Feb 17, 2020Big Piney Trail, Paddy Creek Wilderness – Day Three

Small Falls at Paddy Creek Wilderness – I stopped here to fill my water bottle and eat a well earned Snickers bar. Copyright © 2020 Gary Allman, all rights reserved.

The sky was clear overnight, but by the morning the cloud had rolled in and it was dreary. The temperature had dropped to a low of 43°F, I was nice and toasty, though the wind kept finding its way between my under quilt and hammock.

While I was heating water for a hot drink and breakfast a brief shower of rain started to pitter-patter on the tarp. With rain in the forecast, I decided to get moving as quickly as possible and try and beat the worst of it. It was only 4.7 miles back to the parking lot, but I had a set of falls to visit on the way.

I did not check the topography in detail before coming out. A close look at the map showed that I’d be crossing quite a few hollows, so there would be more hills to climb than I was expecting. More exercise, not a problem! That’s why I’m out hiking. And if it started to rain heavily, I have wet-weather gear.

I did a wet weather pack up. That involves taking everything down and packing it all away with the tarp set. Much to my surprise, I was ready to hit the trail at ten after nine. That must be a record!

Ten minutes later I was at the trail junction where the short cut from the South Loop joins.

At the North Loop Junction of the shortcut between the North and South Loops. Copyright © 2020 Gary Allman, all rights reserved.
At the North Loop Junction of the shortcut between the North and South Loops. In front of me, the way back to Roby Lake Trailhead. Copyright © 2020 Gary Allman, all rights reserved.

This section of the trail quickly widened out into what must have been a forest road. There were shallow drainage ditches on either side of the ‘road’ which is very unusual.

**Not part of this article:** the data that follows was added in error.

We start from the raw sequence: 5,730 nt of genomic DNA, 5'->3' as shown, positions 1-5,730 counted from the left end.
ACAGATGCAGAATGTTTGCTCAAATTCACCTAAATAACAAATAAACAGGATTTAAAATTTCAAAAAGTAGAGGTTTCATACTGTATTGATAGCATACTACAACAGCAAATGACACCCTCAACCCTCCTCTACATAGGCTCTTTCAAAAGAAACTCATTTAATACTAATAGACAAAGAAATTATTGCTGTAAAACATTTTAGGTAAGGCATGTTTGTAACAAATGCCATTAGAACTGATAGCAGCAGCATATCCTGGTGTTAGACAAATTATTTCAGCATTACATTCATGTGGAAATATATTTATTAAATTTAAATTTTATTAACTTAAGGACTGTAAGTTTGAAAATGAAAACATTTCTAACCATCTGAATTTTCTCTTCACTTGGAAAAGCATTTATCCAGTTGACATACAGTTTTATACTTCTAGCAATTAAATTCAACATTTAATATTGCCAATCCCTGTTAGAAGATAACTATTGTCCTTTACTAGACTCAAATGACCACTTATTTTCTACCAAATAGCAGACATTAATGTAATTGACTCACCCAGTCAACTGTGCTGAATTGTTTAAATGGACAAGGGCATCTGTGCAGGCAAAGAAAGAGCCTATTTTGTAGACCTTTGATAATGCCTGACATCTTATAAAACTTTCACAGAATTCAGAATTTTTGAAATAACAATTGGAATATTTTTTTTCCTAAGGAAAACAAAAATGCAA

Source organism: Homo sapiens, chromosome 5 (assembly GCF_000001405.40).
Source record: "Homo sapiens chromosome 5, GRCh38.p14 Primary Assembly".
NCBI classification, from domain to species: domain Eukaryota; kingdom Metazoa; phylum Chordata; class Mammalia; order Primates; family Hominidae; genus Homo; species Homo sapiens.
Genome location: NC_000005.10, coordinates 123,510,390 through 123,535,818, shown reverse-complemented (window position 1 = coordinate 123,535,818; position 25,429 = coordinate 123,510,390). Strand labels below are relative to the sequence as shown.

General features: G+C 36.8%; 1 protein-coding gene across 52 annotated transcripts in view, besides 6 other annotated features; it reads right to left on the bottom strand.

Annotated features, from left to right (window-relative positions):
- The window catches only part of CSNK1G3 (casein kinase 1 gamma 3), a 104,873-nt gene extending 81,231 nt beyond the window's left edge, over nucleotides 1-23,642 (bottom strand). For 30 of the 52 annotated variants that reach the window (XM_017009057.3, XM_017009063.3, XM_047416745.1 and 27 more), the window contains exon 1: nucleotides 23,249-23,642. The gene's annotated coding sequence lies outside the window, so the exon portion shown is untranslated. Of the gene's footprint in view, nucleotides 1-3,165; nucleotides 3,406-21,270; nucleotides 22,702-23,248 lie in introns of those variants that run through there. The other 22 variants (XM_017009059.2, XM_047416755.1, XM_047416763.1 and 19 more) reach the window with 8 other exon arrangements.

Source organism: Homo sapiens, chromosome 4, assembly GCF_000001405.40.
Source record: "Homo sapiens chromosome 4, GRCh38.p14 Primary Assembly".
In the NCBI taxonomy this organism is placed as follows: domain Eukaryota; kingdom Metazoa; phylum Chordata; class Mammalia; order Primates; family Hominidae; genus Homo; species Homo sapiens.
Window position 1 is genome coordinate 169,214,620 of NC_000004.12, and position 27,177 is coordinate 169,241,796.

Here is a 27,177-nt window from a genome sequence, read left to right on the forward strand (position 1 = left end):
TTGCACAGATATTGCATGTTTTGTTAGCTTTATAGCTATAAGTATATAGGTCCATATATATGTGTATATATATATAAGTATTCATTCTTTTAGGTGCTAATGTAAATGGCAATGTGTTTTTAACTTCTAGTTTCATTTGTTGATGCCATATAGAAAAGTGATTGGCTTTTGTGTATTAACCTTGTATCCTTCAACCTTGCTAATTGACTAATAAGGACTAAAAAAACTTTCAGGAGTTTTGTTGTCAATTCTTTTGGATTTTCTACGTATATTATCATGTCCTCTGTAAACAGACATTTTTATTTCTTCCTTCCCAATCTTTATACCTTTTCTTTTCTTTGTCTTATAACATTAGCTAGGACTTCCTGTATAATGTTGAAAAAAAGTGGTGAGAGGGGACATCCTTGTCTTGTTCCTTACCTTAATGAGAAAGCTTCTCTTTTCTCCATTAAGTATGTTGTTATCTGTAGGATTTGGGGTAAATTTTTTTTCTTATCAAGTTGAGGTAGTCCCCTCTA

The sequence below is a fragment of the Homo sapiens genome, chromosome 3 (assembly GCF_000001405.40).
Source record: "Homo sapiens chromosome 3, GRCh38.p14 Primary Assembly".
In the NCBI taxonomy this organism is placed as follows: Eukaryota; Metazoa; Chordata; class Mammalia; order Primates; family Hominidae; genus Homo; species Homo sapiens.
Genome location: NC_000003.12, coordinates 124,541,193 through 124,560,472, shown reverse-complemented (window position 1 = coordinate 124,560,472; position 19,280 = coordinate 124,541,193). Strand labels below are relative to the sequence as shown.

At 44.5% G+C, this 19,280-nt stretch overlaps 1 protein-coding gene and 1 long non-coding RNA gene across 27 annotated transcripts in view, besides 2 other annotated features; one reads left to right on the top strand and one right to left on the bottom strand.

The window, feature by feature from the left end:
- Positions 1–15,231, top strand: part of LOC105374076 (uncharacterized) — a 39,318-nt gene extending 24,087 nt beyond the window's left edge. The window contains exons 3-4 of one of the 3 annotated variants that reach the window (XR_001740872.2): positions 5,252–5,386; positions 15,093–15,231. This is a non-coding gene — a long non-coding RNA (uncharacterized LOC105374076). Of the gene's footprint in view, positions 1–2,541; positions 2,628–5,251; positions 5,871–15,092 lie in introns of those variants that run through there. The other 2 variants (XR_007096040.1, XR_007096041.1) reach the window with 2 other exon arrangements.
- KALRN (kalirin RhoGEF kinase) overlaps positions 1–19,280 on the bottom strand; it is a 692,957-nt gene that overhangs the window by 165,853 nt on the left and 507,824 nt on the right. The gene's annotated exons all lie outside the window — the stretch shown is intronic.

Partway along the ‘road’ I spotted what looked to my untutored eyes like a very small bunker access hatch a short way off the trail, which I had to investigate.

Did I take a peek inside? Of course. I wasn’t at all surprised by what I found, and it made me chuckle. I didn’t take a picture, and I’m not saying what I found. If you want to find out what’s down there you’ll have to hike out and find out for yourself.

An old trash/swill collector – It’s been used as a firepit, and has a new resident. I didn’t spoil the fun by taking a picture, you’ll have to look for yourself. Copyright © 2020 Gary Allman, all rights reserved.

Back home I did some image searches and found out that these were used as in-ground trash or swill containers. This one had been used as a fire pit, and now had a new resident. And that’s all I’m saying.

Another few minutes and there were branches and a small tree spread across the road. I’ve learned my lesson about closed trails, and looked around. The trail turned left leaving the road, and not much further on there was a healthy-looking stock pond.

Stock Pond – the trail leading here was following a wide forest road, which even had drainage ditches on either side. The trail past the pond is faint, and bears to the left (going counter-clockwise). Copyright © 2020 Gary Allman, all rights reserved.

As I’m finding, sometimes working out where the trail leaves a stock pond site can be difficult. In this case, the trail headed out to left (south-ish) past the pond, and down into the first hollow of the day’s hike.